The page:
Africa has faced an uphill battle to cut the number of unbanked citizens – key to driving economic development. But momentum is building and innovation is revolutionising the banking sector.
New technologies and initiatives are encouraging banks in Africa to rethink how they do business. They are introducing new models along with novel approaches to business process, all aimed at increasing banking services’ penetration, boosting liquidity, driving profits and cutting costs.
But they are also having to pay attention to the basics, as Stephen Mwaura Nduati, head of the national payments system at the Central Bank of Kenya, explains: “You have to provide stability. Once you have that you can use technology to lower transaction costs and enhance financial inclusion.”
While there are plenty of innovative customer-facing technologies, we should not forget the work taking place in the back office, enabling banks to increase their footprint. Ecobank, for example, has been going through a period of growth. Its 7 million-plus customers are serviced by a 1,100-strong branch network using Oracle’s Flexcube platform, which enables the bank to standardise operations across the region with a scalable platform that can be used for multi-currency and multi-lingual banking applications.
In 2010, banking giant Standard Bank decided to focus its growth strategy on Africa. Terry Moodley, its chief executive of personal and business banking, explains: “Africa represents a growth market for banks, which are expected to benefit from rapidly growing economies and relatively low levels of private sector credit to gross domestic product. Growth is expected on the back of increasing commodity trade flows between Africa and the rest of the world, and particularly Asia.
“We continue to build world-class, on-the-ground banking franchises in key chosen markets on the continent, investing in people, branch networks and systems,” he adds. “We expect that future revenue flow will justify the investment in infrastructure in those countries.”
Mr Moodley says Standard Bank Africa’s personal and business banking division passed three major milestones in October 2011: opening its 500th branch in Africa (outside of South Africa) in Nigeria, and chalking up 2.5-million signed-up customers and 3 million active accounts across its operations in 17 countries.
Keeping costs down is vital, says Mr Mwaura Nduati. “We’ve really promoted a reduction in transaction costs since the financial crisis. Government infrastructure provision has helped. Additionally, mobile phone companies want to use their own infrastructure, which helps drive them down. As a central bank, we have established credit reference bureaus whereby you can identify customers, helping improve security as well as cutting costs. Plus we have set up currency centres to make it cheaper to transfer money from one side of the country to the other. These have reduced cash in transit costs.”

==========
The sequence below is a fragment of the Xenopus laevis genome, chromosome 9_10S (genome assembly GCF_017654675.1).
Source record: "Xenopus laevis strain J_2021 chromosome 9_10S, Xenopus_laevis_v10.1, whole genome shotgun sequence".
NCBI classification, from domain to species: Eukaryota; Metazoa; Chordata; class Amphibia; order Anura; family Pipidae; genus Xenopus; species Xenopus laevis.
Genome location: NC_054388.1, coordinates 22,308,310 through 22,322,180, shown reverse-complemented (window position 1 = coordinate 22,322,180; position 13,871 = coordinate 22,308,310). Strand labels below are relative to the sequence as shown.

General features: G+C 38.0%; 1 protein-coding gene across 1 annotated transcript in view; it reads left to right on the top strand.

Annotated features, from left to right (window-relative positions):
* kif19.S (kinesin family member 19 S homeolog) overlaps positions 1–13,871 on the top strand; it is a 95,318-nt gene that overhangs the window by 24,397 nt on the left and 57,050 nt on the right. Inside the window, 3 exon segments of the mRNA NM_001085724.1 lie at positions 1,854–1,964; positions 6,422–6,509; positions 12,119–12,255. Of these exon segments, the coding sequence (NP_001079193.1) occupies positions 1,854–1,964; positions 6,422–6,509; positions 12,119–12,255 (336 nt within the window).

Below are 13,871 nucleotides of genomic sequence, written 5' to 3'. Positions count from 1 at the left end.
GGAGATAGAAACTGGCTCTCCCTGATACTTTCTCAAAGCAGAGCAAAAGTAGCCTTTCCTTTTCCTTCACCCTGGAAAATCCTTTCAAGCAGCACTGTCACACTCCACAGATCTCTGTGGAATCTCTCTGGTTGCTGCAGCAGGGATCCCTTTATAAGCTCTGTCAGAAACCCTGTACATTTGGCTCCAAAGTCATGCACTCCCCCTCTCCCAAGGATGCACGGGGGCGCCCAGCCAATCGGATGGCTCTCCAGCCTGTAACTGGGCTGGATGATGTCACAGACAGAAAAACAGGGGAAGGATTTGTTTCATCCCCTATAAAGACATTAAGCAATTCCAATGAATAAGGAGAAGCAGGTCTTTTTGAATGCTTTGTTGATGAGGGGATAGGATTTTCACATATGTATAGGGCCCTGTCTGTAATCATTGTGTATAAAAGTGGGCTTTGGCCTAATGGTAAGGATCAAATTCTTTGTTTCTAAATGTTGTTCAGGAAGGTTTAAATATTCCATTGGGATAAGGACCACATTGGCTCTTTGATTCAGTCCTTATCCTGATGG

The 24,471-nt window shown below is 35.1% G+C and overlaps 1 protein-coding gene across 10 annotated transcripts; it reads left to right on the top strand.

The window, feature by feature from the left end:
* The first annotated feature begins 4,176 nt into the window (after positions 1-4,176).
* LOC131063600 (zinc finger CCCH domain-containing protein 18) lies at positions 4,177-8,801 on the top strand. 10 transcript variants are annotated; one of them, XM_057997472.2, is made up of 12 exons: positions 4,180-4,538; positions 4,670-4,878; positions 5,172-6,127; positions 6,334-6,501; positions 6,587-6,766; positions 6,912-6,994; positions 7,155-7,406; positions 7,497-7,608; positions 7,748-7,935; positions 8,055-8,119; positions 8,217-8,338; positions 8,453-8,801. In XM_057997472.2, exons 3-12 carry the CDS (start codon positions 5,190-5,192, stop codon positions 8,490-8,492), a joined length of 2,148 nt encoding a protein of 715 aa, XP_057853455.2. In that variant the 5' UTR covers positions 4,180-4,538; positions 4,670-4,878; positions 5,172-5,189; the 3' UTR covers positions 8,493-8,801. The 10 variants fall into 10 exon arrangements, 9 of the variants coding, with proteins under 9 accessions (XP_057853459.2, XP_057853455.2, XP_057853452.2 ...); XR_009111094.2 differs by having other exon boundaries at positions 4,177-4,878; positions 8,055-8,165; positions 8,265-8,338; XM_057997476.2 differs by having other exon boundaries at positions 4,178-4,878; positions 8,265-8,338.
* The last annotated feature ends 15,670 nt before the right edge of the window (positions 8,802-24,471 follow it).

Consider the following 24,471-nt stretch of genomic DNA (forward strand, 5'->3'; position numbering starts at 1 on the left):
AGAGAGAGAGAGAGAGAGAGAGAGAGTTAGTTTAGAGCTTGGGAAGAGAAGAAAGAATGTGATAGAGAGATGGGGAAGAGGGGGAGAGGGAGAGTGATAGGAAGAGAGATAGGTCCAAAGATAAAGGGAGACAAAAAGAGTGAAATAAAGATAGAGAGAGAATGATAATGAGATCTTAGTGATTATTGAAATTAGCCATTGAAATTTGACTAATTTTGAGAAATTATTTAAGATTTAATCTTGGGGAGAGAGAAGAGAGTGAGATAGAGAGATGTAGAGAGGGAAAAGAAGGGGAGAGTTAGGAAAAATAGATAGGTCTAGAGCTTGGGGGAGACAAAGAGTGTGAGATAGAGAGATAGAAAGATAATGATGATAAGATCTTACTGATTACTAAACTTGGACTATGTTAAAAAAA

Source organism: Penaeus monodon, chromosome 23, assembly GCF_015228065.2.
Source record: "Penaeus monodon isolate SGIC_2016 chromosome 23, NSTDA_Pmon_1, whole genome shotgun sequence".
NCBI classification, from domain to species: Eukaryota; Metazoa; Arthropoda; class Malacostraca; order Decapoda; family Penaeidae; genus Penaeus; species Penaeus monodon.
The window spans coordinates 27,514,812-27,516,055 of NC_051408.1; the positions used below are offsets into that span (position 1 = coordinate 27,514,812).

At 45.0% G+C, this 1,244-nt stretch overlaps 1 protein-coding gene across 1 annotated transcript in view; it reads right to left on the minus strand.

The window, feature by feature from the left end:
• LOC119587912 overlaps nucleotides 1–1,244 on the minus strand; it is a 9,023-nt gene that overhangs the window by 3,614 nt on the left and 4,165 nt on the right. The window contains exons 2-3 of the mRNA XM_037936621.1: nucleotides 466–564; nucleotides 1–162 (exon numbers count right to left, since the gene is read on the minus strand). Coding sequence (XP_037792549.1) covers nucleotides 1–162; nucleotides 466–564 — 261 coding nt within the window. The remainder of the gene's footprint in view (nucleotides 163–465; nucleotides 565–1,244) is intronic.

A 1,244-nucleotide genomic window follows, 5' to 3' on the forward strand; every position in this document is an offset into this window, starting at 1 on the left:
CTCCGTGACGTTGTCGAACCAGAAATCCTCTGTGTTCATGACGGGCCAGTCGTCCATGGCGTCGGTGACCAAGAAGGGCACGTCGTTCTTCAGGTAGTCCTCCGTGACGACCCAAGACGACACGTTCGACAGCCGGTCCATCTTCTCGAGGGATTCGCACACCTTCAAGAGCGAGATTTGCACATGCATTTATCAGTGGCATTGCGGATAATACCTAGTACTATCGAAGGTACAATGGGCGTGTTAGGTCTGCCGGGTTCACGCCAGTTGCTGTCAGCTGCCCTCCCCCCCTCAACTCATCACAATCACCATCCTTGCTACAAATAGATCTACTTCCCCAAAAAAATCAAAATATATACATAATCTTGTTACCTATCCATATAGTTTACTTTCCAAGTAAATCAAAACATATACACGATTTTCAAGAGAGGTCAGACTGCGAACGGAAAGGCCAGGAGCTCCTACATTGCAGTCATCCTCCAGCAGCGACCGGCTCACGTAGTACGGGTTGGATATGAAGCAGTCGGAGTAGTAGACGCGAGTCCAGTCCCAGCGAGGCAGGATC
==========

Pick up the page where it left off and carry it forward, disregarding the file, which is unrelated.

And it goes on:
With penetration of banking services in Africa among the lowest in the world, there are opportunities for banks to tap into this market. “Retail banking is very important to Kenya’s banking sector,” says Mr Mwaura Nduati. “We had a 2.5 million banked population in 2005, but by 2011 this had risen to 14.5 million. This growth has been driven by the banks themselves which have increased the number of branches and reduced costs. Furthermore, mobile technology has enabled even the poorest sections of society to access banking services. We’ve also licensed 9,000 bank agents.”
Technology has played an increasingly important role in Africa’s growth story, enabling consumers to use mobile phones to pay bills, move cash and buy basic everyday items. “The majority of Africa’s populations lack non-cash methods of payment and this has been holding back development for decades, acting as a high friction brake on any form of business,” says Paul Makin, head of mobile money at Consult Hyperion.
“So a new form of payment, that offers cheap, near instantaneous transactions to any consumer or business, has the potential to take those brakes off business development and improve the prospects of ordinary people. Of course, this is not to say that it will transform the fortunes of those countries – Africa has many other problems – but it will help.”
“The benefits of mobile financial services are not limited to the consumer,” says Aletha Ling, COO at Fundamo, a Visa company. “Countries which adopt the technology will also reap the benefits. Mobile financial services add measurably to economic growth. Evidence over the past five years shows that Celpay in Zambia processes funds that equate to roughly 10 percent of the country’s GDP, illustrating the impact that these services can have on a national economy.”
In Kenya, where regulators have worked hard to create an enabling environment, mobile money platform M-Pesa has revolutionised payments by providing people with a cheap alternative to carrying cash. In 2010, Safaricom and Equity Bank launched M-Kesho, an interest-bearing savings account giving M-Pesa users access to mobile microsavings, microinsurance and other banking services, crucial to creating a savings culture in the country.
Speaking at the launch of the service, James Mwangi, CEO of Equity Bank, said: “Now, Kenyans will have self-service savings accounts on mobile phones. When these accounts are linked through M-Pesa, we will be the most-banked country in Africa and the developing world.”